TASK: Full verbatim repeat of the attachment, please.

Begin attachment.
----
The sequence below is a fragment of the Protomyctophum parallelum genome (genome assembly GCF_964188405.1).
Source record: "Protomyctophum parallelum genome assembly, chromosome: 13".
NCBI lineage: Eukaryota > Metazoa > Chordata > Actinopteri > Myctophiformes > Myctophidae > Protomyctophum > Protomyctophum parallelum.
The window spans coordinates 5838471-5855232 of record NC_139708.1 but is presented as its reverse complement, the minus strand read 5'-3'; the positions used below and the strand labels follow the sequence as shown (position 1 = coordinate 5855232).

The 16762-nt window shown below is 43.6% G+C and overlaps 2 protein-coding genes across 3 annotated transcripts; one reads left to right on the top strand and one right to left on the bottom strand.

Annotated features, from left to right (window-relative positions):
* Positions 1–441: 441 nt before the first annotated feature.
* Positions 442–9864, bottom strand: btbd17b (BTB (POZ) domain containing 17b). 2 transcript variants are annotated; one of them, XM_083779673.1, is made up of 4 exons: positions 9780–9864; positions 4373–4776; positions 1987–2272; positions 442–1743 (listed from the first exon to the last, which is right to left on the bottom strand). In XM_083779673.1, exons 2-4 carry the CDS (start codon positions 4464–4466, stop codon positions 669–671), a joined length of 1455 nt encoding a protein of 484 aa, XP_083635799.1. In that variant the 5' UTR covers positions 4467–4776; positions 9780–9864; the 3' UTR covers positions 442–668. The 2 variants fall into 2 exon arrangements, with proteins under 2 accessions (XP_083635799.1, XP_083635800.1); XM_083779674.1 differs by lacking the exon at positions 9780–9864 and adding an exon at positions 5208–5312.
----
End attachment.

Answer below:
The sequence below is a fragment of the Protomyctophum parallelum genome (genome assembly GCF_964188405.1).
Source record: "Protomyctophum parallelum genome assembly, chromosome: 13".
NCBI lineage: Eukaryota > Metazoa > Chordata > Actinopteri > Myctophiformes > Myctophidae > Protomyctophum > Protomyctophum parallelum.
The window spans coordinates 5838471-5855232 of record NC_139708.1 but is presented as its reverse complement, the minus strand read 5'-3'; the positions used below and the strand labels follow the sequence as shown (position 1 = coordinate 5855232).

The 16762-nt window shown below is 43.6% G+C and overlaps 2 protein-coding genes across 3 annotated transcripts; one reads left to right on the top strand and one right to left on the bottom strand.

Annotated features, from left to right (window-relative positions):
* Positions 1–441: 441 nt before the first annotated feature.
* Positions 442–9864, bottom strand: btbd17b (BTB (POZ) domain containing 17b). 2 transcript variants are annotated; one of them, XM_083779673.1, is made up of 4 exons: positions 9780–9864; positions 4373–4776; positions 1987–2272; positions 442–1743 (listed from the first exon to the last, which is right to left on the bottom strand). In XM_083779673.1, exons 2-4 carry the CDS (start codon positions 4464–4466, stop codon positions 669–671), a joined length of 1455 nt encoding a protein of 484 aa, XP_083635799.1. In that variant the 5' UTR covers positions 4467–4776; positions 9780–9864; the 3' UTR covers positions 442–668. The 2 variants fall into 2 exon arrangements, with proteins under 2 accessions (XP_083635799.1, XP_083635800.1); XM_083779674.1 differs by lacking the exon at positions 9780–9864 and adding an exon at positions 5208–5312.